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The Art of Beer

I’m more of a wine guy myself, but I found this article in the New Yorker about Sam Calgione, founder of Dogfish Head beer, absolutely fascinating.

America used to be full of odd beers. In 1873, the country had some four thousand breweries, working in dozens of regional and ethnic styles. Brooklyn alone had nearly fifty. Beer was not only refreshing but nutritious, it was said—a “valuable substitute for vegetables,” as a member of the United States Sanitary Commission put it during the Civil War. The lagers brewed by Adolphus Busch and Frederick Pabst were among the best. In 1878, Maureen Ogle notes in her recent book “Ambitious Brew: The Story of American Beer,” Busch’s St. Louis Lager took on more than a hundred European beers at a competition in Paris. The lager came home with the gold, causing an “immense sensation,” in the words of a reporter from the Times. Then came Prohibition, followed hard by industrialization. Beer went from barrel to bottle and from saloon to home refrigerator, and only the largest companies could afford to manufacture and distribute it. A generation raised on Coca-Cola had a hard time readjusting to beer’s bitterness, and brewers diluted their recipes accordingly. In 1953, Miller High Life was dismissed by one competitor as a beer for “women and beginners.” Within a decade, most other beers were just as flavorless.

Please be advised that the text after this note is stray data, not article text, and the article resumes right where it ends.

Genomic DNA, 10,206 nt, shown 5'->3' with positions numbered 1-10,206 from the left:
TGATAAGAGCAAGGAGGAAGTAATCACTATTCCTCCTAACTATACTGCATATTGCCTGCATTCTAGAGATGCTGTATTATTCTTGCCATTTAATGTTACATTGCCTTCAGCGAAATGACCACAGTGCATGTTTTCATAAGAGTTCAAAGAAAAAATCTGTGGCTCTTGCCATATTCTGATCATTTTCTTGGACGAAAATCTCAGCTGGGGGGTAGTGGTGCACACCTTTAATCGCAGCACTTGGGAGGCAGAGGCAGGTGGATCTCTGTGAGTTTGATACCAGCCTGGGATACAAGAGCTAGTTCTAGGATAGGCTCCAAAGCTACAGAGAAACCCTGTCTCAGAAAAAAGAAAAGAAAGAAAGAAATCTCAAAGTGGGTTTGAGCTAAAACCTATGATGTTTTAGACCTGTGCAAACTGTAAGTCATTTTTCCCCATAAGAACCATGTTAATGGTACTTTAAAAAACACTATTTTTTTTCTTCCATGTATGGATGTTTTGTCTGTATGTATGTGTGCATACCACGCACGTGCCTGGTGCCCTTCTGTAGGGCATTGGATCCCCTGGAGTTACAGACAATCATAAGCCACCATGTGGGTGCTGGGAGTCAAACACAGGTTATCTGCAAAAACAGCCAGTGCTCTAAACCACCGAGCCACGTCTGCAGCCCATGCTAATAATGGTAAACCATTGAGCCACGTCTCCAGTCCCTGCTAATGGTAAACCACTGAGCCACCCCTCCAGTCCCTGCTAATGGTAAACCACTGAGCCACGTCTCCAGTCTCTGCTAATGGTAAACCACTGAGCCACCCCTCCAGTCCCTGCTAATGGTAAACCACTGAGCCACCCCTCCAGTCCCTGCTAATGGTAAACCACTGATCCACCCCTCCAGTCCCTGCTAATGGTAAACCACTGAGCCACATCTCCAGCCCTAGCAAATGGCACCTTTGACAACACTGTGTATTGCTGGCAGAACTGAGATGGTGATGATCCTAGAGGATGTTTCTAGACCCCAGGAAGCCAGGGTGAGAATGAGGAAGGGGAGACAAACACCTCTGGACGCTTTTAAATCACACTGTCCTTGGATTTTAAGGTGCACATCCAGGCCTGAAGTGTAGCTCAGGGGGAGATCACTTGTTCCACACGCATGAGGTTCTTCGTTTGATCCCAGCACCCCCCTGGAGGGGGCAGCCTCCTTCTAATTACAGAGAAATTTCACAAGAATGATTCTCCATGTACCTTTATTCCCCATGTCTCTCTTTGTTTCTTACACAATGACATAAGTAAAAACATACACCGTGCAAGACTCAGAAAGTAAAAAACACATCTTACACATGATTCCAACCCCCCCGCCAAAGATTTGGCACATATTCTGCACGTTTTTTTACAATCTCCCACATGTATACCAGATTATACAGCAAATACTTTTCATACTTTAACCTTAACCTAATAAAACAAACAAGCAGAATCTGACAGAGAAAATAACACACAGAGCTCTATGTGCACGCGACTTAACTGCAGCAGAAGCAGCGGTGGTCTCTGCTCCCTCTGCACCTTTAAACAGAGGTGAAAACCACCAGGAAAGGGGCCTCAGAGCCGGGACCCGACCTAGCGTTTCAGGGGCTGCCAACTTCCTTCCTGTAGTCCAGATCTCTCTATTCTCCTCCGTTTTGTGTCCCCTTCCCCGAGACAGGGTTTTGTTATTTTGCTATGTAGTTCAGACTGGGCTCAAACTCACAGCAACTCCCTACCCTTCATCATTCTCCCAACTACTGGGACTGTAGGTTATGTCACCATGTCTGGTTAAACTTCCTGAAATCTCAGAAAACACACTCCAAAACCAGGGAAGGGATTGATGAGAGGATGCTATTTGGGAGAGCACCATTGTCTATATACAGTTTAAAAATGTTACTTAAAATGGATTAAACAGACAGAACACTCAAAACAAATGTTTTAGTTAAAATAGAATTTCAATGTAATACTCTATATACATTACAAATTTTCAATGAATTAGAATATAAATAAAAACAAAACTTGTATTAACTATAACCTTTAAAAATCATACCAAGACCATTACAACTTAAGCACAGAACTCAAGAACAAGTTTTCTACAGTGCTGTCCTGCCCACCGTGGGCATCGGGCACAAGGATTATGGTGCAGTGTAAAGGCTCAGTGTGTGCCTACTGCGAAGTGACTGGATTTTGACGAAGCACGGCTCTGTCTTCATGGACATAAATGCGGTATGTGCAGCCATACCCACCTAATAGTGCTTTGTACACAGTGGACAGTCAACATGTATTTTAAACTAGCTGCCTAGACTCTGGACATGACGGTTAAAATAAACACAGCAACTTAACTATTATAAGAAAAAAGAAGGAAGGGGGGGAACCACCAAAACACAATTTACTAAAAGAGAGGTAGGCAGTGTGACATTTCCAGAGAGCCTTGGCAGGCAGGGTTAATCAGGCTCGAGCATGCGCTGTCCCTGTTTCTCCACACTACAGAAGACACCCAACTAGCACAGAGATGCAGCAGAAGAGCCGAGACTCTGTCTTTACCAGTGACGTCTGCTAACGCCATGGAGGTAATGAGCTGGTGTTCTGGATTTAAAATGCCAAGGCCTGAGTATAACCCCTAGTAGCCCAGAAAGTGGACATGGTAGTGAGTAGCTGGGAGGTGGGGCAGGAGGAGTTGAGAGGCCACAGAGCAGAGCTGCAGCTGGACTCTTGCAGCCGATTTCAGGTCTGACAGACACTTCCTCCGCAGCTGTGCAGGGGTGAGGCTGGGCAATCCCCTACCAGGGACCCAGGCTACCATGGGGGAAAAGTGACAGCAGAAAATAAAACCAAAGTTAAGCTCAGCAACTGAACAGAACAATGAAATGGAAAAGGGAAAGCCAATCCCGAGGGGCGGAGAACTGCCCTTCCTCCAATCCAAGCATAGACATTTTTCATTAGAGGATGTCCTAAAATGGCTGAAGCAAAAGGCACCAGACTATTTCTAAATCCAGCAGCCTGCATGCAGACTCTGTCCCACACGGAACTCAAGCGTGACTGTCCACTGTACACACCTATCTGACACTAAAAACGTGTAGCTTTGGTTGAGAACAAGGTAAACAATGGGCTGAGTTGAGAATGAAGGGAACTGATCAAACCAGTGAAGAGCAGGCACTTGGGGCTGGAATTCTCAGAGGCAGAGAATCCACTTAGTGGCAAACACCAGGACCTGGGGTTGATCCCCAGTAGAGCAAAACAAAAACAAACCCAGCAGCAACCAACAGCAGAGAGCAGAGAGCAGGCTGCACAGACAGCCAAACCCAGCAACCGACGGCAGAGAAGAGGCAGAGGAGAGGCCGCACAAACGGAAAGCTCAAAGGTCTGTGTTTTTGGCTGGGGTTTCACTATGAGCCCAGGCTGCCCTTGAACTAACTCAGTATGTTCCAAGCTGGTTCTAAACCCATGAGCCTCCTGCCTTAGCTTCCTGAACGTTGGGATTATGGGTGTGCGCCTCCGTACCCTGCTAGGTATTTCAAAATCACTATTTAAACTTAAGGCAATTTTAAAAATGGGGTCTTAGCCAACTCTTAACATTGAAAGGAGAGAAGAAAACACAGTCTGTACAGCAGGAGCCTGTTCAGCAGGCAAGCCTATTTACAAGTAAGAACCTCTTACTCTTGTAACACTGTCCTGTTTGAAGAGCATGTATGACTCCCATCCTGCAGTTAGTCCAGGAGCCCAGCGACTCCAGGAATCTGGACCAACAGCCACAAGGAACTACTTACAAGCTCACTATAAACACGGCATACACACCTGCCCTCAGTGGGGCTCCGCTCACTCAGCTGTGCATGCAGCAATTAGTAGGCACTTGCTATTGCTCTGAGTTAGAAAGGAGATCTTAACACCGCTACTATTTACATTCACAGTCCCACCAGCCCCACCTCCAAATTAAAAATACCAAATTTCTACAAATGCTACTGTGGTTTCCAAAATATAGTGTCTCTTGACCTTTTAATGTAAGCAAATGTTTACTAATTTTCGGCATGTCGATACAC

There’s a ton of interesting nuggets in the article. One of my favorite beers is Blue Moon, and I was surprised to learn that they’re not a small, craft brewery, as they’d like you to believe, but rather a spinoff product by Coors designed to capitalize on the new market.

While wine as a beverage is older, beer has a long, long history. Sam Calgione and his brewers at Dogfish have actually brewed batches of beer based on recreated recipes dating back several thousands years BCE. And while wine fermentation is a natural process that’s gently pushed along by vineyards, the creation of beer is an intense labor.

It’s a great read. Check it out.